Tony Parker has officially passed the torch to Dejounte Murray


According to Tony Parker, San Antonio Spurs coach GreggPopovich told him before Sunday’s game against the Indiana Pacers he thought it was time to make a change at the point guard position.

It was widely speculated that Parker, who took the starting job at 19, would resist his inevitable move to the bench, but it sounds like when the time came he didn’t put up much of a fight.

“I was like, ‘Oh, no problem,'” said Parker. “Just like Manu, just like Pau, that day’s going to come. And if Pop sees something that is good for the team, I’ll try to do my best.”

Obviously getting demoted can’t feel great, and Parker has started at point guard for the Spurs for his entire adult life. He must have mixed feelings about losing the job he has done so well since 2001, but he seems to have graciously accepted his new role.

“I support Pop’s decision,” Parker said. “I’ll try to help [Dejounte Murray] out as best I can, and try to be the best I can in that second unit with Manu and Patty.”

The 35-year-old Parker is making way for the future: a 6’5” athletic stud 14 years his junior. Murray still has a long way to go, especially with his jumper, but he has an extremely polished game for a 21-year-old.

Murray got valuable experience as a starter in the beginning of the year as Parker recovered from a torn quad. The young gun used that opportunity to showcase everything that got him drafted 29th two years ago.

He has clearly grown as a defender, using his 7-foot wingspan to lock down ball-handlers and wreck passing lanes. His defensive ability and affinity for rebounding couples well with his speed and slick ball-handling, making for one-man fast breaks often punctuated with an uncommon exclamation mark for a point guard.

He demonstrated a fantastic understanding of how to run the Spurs offense, from simple things like getting LaMarcus Aldridge the ball on the left block to more complex playbook ideas. Most impressively, he showed a lot of promise as a leader.

So why did Pop decide it was time for a change in January before a home game against the Pacers? He probably wanted to give Parker a chance to show him what was left in the tank after 16 years in the league and a major quad injury. After 22 games, the answer was eight points and four assists in 22 minutes.

The offensive production was limited, and it became clear that Parker can’t defend the best point guards in the league any more. He had a tough time hanging with Dennis Schroder and Kyle Lowry in recent losses on the east coast, and Pop might have woken up screaming after nightmares about Tony attempting to check Chris Paul or Stephen Curry in the playoffs.

If nothing else, Murray gives the Spurs a better chance at limiting those players with his defense. He has the speed and energy to at least run back in transition, and he can use his size and length to cause problems for star point guards on both ends.

On the flip side, Parker will have an easier time doing his thing against reserve players. His quickness is what made him a special player, and in a bench role he should be quicker than the man across from him.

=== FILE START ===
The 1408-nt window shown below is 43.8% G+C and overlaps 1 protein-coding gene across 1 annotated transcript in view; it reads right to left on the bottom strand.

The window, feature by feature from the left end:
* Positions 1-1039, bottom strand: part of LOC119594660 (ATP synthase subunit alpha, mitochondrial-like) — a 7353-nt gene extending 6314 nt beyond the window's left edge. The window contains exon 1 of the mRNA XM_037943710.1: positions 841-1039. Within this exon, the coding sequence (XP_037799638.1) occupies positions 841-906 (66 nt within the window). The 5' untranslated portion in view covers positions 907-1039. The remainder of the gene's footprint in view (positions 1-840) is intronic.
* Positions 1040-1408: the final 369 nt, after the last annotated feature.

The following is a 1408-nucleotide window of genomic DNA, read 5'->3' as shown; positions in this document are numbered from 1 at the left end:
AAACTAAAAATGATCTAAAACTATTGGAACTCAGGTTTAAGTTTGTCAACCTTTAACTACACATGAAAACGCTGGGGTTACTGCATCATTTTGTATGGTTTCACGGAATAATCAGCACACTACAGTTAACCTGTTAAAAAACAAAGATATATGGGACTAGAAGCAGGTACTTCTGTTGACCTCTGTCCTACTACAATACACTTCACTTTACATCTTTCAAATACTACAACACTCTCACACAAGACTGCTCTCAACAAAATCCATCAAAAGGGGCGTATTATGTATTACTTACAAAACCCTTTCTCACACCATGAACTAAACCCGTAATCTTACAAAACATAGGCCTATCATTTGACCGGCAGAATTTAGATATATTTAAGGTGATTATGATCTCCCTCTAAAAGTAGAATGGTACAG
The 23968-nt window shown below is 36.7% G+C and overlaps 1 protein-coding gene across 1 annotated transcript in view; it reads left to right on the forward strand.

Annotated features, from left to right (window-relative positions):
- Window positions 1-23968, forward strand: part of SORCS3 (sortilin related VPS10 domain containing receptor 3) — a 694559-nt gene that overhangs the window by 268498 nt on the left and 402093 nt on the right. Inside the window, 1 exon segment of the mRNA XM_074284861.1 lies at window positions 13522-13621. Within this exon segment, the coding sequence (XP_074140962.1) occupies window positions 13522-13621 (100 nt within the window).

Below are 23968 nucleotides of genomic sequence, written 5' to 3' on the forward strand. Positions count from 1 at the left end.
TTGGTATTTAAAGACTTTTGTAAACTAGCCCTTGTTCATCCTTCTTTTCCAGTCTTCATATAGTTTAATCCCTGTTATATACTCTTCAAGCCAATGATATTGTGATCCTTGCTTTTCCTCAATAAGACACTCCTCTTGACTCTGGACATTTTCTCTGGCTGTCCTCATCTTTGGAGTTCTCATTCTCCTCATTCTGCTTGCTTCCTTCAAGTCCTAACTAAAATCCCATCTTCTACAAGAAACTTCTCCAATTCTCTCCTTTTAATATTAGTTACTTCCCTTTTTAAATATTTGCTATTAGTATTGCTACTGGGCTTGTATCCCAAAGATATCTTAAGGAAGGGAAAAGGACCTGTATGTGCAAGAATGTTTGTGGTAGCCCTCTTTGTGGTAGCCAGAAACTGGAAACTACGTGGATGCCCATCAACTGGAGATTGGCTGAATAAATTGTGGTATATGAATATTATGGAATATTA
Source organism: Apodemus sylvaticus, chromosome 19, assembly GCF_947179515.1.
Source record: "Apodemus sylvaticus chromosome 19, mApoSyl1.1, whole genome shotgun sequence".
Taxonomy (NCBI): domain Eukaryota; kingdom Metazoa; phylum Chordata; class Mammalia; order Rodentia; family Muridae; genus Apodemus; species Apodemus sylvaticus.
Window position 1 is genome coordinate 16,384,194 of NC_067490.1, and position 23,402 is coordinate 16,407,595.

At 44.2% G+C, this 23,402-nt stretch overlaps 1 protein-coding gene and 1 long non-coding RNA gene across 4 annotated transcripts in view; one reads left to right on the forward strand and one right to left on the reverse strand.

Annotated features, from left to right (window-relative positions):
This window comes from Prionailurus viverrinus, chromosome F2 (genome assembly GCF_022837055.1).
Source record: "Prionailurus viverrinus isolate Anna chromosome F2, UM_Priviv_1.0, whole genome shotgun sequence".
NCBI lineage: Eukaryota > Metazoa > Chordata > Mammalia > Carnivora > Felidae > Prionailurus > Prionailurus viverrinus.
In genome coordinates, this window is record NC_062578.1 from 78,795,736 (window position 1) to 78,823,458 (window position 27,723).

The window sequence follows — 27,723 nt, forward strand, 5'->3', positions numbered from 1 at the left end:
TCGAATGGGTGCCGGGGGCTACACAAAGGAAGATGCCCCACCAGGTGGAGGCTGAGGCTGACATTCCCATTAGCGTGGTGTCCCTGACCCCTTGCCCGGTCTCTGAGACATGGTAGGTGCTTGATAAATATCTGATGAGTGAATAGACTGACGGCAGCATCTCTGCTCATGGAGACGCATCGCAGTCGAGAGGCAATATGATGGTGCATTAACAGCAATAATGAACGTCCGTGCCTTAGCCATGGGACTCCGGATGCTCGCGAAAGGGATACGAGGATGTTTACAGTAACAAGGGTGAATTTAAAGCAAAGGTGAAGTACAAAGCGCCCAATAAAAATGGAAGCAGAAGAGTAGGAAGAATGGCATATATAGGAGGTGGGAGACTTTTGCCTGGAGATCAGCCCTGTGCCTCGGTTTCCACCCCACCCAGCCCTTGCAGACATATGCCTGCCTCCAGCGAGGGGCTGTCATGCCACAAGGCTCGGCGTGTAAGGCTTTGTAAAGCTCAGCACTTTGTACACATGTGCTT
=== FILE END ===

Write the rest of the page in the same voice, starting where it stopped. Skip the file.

According to Popovich, “we’ll see” if Murray remains in the starting role. Parker seems to believe his benching had a lot to do with the circumstances surrounding it, and says he will probably feel and play better next year.

“When you first come back you have the adrenaline,” said Parker. “I had all the energy, and the first 10 games I was feeling great. Then I hit that wall. Because for seven months you’re working so hard on your rehab to try to come back, and you have the adrenaline, and you have the juice. The last seven or eight games, I felt like I was hitting a wall because I worked so hard to come back fast.”

At the same time I was hitting the wall, I twisted my ankle. So, I felt like it was just bad timing with everything, but at the end of the day, you have to find a way to produce, and I have confidence in myself. I was talking to my doctor, and he told me that’s normal that you’re going to hit the wall. It’s at 10 or 11 months that you’re really, really back. They always say the second year, you’ll play even better than the first year back. So that’s why I have to be patient.”

If Parker thinks this situation is temporary and Popovich does not, that could lead to some friction down the road. It’s hard to believe that on the wrong side of 35 he will improve and recover to a point where he can do the things that he clearly can’t at this point.

The best outcome for the Spurs, and for Parker, is if he slides into the role long occupied by Manu Ginobili. He will run the second unit, still play a considerable amount of time with starting talent, and presumably sip from the fountain of youth.

Much like his successor, Parker was just a teenager who could get to the rim when the Spurs picked him late in the first round. In the 16 years since he has been an All Star six times, won four NBA championships and a Finals MVP.

Parker can teach Murray a lot, and he still has buckets to get. He is supremely overqualified for his new job on the bench, and both he and the Spurs will both be better for it.


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